Last updated: Aug-27-2023
After you or your users have uploaded image assets to Cloudinary, you can deliver them via dynamic URLs. You can include instructions in your dynamic URLs that tell Cloudinary to transform your assets using a set of transformation parameters. All transformations are performed automatically in the cloud and your transformed assets are automatically optimized before they are routed through a fast CDN to the end user for optimal user experience.
For example, you can resize and crop, add overlay images, blur or pixelate faces, apply a large variety of special effects and filters, and apply settings to optimize your images and to deliver them responsively.
Cloudinary's React library simplifies the generation of transformation URLs for easy embedding of assets in your React application.
See also: React video transformation
You deliver your images using the
Image component. The output is a complete HTML
<img> tag whose src is the relevant transformation URL.
is compiled by React to:
You can add optional
Transformation elements that will be used as chained transformations (each transformation is applied to the result of the previous transformation).
For example, the following code crops the image to 150x150, rounds the corners, applies a sepia effect, adds text to the top center of the resized image, and then rotates the entire result by 20 degrees.
You can also add other, non-transformation parameters to the
Image component such as the asset version, configuration parameters and HTML5 image tag attributes.
versionparameter is added to the delivery URL as explained in Asset versions.
- Configuration parameters that you specify here override any that you have set globally.
HTML5 image tag attributes (e.g., alt or class) are added to the resulting
is compiled by React to:
In general, when using an SDK, you will probably take advantage of the SDK parameter names for improved readability and maintenance of your code. However, you can also optionally pass a raw transformation parameter, whose value is a literal URL transformation definition. Note that the string you pass as the raw transformation value will be appended as is (with no processing or validation) to the end of any other transformation parameters passed in the same component of the transformation chain.
If you would like to reference the underlying image HTML element created by the
Image component, you can pass an
innerRef parameter to the Image component. This will then allow you to access the image elements attributes, for example,
The SDK supports some advanced image components to improve your user's experience:
- Lazy Loading to delay loading images if they are not yet visible on the screen.
- Image placeholders to display a lightweight version of an image while the target image is downloading.
- Image accessibility to make your images more accessible to your users with visual disabilities.
Both lazy loading and image placeholders are great techniques for helping to optimize your page load times and, in turn, improve your metrics related to Core Web Vitals.
Lazy loading tells the browser not to download images that are not yet visible to the user on his screen, and wait until the user scrolls to that image. This feature can potentially save bandwidth for images that are not actually viewed, and decrease the time needed to load a page.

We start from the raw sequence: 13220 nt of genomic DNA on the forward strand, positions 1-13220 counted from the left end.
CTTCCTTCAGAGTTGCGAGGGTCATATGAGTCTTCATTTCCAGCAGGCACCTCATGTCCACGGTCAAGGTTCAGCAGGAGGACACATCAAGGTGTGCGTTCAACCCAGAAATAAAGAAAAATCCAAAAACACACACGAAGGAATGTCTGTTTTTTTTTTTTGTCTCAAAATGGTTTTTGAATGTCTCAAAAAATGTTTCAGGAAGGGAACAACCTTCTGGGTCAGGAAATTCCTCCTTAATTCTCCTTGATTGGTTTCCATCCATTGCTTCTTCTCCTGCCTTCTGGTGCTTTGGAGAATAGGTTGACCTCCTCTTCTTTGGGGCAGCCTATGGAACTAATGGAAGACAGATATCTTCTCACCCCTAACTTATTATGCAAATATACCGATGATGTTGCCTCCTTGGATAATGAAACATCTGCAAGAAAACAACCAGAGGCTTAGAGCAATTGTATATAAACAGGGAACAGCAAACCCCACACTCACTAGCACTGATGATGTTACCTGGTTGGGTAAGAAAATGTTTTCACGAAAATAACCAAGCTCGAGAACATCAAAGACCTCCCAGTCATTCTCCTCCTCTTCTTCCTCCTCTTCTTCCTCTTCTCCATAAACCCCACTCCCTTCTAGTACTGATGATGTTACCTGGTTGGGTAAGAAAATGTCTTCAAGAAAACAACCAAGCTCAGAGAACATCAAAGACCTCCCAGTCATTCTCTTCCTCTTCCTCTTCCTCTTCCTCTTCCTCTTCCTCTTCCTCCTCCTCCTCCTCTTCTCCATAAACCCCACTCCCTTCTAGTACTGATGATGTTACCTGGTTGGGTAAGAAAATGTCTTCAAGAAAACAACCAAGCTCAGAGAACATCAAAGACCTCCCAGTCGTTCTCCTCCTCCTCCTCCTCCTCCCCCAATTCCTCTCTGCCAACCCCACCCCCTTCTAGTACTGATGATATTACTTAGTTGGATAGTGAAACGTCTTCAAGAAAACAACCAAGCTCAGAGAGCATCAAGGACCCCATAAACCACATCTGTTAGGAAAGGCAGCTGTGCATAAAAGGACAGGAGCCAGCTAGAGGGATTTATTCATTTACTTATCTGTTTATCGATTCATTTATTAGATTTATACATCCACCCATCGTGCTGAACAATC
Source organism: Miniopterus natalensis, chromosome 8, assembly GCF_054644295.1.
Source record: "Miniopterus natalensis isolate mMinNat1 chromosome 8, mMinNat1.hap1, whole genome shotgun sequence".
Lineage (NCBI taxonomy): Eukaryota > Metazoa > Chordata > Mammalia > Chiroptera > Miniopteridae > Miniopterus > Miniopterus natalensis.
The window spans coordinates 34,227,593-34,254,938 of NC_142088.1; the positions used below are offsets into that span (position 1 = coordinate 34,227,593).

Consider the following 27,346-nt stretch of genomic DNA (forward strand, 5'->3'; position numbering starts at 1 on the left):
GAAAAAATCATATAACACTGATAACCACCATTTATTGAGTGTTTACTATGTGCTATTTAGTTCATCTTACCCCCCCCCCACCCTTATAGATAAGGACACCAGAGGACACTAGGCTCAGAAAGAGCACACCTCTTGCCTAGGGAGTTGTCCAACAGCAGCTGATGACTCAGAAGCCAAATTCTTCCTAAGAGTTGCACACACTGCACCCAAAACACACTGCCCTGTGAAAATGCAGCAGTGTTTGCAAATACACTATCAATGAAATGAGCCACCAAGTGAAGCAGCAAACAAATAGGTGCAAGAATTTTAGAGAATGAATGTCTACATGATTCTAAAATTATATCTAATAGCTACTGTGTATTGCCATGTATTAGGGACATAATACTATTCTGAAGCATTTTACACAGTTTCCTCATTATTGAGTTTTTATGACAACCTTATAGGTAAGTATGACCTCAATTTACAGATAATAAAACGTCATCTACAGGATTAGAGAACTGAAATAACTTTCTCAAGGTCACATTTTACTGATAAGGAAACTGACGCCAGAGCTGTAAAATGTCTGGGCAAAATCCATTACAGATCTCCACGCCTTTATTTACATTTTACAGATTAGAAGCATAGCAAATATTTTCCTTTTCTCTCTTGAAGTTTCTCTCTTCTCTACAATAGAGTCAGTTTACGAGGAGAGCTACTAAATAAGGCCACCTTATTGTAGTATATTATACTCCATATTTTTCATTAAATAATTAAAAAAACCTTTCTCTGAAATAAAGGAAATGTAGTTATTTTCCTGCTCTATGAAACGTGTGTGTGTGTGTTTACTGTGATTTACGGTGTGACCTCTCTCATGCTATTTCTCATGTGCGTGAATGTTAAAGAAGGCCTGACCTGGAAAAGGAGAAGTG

To enable the lazy loading feature for a particular image, add the
loading attribute to the
<Image> component with a value of "lazy".
widthattributes to the
Imagecomponent, as in the example above.
An image placeholder is a lightweight version of a target image that can be downloaded quickly, and will occupy the same location as the intended target image, while the target image is still downloading. Once the target image download has been completed the placeholder is replaced with the final image. This feature is especially useful together with large images.
Placeholder images offer the following features:
- The page loads quickly without blank locations.
- No page content 'jumping' as the elements dynamically adjust to add downloaded images.
To add a placeholder for a particular image, add the
<Placeholder> component within the
<Image> component. You can also add the
type attribute to the
<Placeholder> component to define the type of placeholder to use as follows:
||Transformation for the placeholder image|
||A low quality, blurred version of the target image.|
||A low quality, pixelated version of the target image.|
||A low quality, vectorized version of the target image.|
||A solid, single color image - the predominant color in the target image.|
For example, to use a pixelated placeholder image:
You can also combine placeholder images with the lazy loading feature. In this case, when the user scrolls to the image location, the placeholder image is downloaded followed by the target image.
For example, to use a vectorized placeholder image and the lazy loading feature:
The image accessibility feature makes an image more accessible to users that may have a visual disability that impairs their ability to view images.
To enable the accessibility feature for a particular image, add the
accessibility attribute to the
<Image> component with one of the following modes:
||Reduces the image to only use one color.|
||Adds a dark tinting effect to the image.|
||Adds a bright tinting effect to the image.|